There are too many high-energy positrons in the cosmic rays reaching the Earth. These positrons (particles that are antimatter equivalents of electrons) could be being produced by pulsars in our vicinity. The most recent measurements from the HAWC Observatory in Mexico have practically excluded this possibility, strengthening the competing and much more exotic hypothesis concerning the origin of the excess positrons.
In cosmic rays there are more high-energy positrons than could be produced by pulsars in our vicinity: Geminga and PSR B0656+14. (Source: John Pretz) (Credit: John Pretz)
Our planet is immersed in cosmic rays. The particles reaching the Earth from the depths of the Universe include positrons - antimatter equivalents of electrons. Astrophysicists have long been intrigued by why there are far more high-energy positrons in the cosmic rays than could be expected by current theoretical models. The latest attempt at an answer is the observations made by a team of several dozen researchers from the United States, Mexico, Germany and Poland, conducted using the recently activated High-Altitude Water Cherenkov Gamma-Ray Observatory (HAWC) detector. The analysis of the measurements of the cosmic ray particles, which has just been published in the prestigious scientific journal
Science, included the participation of a research group from the Institute of Nuclear Physics Polish Academy of Sciences (IFJ PAN) in Cracow, financed by the Polish National Science Centre OPUS grant.
"We know that high-energy particles of cosmic rays, travelling through our galaxy, quickly dissipate their energy by interacting with other radiation and magnetic fields. This is how particles of primary cosmic rays behave. Positrons are secondary, they come from interactions in which primary radiation is involved. We would therefore expect a similar dependence: a marked decrease in the number of high-energy positrons," explains Prof. Sabrina Casanova (IFJ PAN) and adds: "The reality is different. Satellite and terrestrial observatories record many more high-energy positrons than they should. Our aim was to check whether the source of the positron excess was astronomical objects in our vicinity, such as pulsars and their surrounding nebulae."
The HAWC Observatory is located on the slopes of the Mexican volcano Sierra Negra at an altitude of over 4100 metres above sea level. It houses 300 water tanks, surrounded by detectors sensitive to fleeting flashes of light, known as Cherenkov radiation. This radiation appears in the tank when a particle moving at a speed greater than the speed of light in water falls into it. Each day at HAWC, in this manner, the presence of cosmic gamma photons with energies from 100 gigaelectronvolts (GeV) to 100 teraelectronvolts (TeV) is recorded. These are energies even trillions of times greater than the energy of visible light photons and are over a dozen times greater than the energy of protons in the LHC accelerator. (It is worth noting that throughout the history of cosmic ray measurements, particles with energies of even up to 300 000 000 TeV have been recorded.)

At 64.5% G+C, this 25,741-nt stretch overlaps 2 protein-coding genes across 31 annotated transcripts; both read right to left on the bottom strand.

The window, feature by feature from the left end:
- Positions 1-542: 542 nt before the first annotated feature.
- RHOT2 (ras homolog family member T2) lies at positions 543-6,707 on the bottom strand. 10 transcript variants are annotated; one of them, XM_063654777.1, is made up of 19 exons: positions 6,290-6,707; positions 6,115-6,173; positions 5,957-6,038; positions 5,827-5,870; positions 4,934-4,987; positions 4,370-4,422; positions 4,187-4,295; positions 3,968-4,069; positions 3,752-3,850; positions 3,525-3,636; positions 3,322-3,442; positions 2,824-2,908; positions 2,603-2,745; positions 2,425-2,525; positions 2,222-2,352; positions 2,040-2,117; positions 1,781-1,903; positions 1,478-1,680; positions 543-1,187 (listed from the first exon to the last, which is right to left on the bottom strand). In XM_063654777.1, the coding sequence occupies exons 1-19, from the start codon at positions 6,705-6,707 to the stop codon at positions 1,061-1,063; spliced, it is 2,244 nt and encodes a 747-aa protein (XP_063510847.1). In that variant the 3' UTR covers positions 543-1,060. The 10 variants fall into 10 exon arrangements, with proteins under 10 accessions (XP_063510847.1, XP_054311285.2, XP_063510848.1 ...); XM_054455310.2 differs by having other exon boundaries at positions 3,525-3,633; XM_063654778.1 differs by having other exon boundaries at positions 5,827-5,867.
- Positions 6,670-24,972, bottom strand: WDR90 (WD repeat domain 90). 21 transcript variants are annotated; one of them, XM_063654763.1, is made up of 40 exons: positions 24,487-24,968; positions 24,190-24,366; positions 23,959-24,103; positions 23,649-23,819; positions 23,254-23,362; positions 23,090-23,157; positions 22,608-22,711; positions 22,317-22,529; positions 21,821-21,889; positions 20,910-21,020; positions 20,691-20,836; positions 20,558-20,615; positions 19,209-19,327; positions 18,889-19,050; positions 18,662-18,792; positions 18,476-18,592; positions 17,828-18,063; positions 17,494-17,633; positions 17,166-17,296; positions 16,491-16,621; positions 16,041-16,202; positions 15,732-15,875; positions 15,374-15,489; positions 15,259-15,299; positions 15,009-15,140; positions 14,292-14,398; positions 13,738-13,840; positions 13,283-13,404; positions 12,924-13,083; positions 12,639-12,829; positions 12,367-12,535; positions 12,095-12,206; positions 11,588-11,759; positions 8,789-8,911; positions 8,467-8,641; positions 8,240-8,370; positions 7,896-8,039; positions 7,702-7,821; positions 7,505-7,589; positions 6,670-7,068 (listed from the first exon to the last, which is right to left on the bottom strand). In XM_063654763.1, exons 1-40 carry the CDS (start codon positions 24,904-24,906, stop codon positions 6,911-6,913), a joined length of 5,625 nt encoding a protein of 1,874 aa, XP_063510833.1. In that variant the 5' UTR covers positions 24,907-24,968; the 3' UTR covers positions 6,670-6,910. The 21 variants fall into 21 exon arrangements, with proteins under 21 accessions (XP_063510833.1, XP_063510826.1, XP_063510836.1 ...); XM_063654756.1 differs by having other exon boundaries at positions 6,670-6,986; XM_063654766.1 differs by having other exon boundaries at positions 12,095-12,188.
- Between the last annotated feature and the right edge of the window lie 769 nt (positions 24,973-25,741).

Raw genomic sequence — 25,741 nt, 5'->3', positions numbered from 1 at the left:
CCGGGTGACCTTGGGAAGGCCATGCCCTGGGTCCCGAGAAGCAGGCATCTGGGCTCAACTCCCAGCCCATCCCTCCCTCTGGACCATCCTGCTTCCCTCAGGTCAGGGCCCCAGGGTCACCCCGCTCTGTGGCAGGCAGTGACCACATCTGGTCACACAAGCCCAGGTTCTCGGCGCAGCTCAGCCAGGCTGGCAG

"Detectors at the HAWC observatory record gamma radiation emitted, among others, by a certain population of electrons produced by pulsars and accelerated by them to huge energies. The basic question was: are there enough of these electrons for interactions with them to then produce the right number of positrons?" says Dr. Francisco Salesa Greus (IFJ PAN).
The experimental team conducted a very detailed analysis of the data collected for two relatively close pulsars known as Geminga and PSR B0656+14. The first is about 800 and the other over 900 light years distant from us. Both are among the strongest sources of cosmic rays in our region of the galaxy.
The analysis, covering 17 months of observation, showed that the radiation from both pulsars and their surrounding nebulae was indeed responsible for some of the positrons in the cosmic rays. However, contrary to the expectations of a large group of researchers, this contribution turned out to be several times too small to explain the actual number of TeV positrons.
"Since the involvement of close-by pulsars in the generation of high-energy positrons reaching us is so modest, other explanations become more and more likely. The most interesting is the hypothesis about the origin of excess positrons from the decay or annihilation of dark matter," comments Prof. Casanova.
If the hypothesis of the origin of positrons from the annihilation or decay of dark matter turns out, over time, to be true, the excess positrons in cosmic rays would be the first particles recorded by humans to be derived from the interaction of dark matter. Whether or not they really are, will be decided by future observations.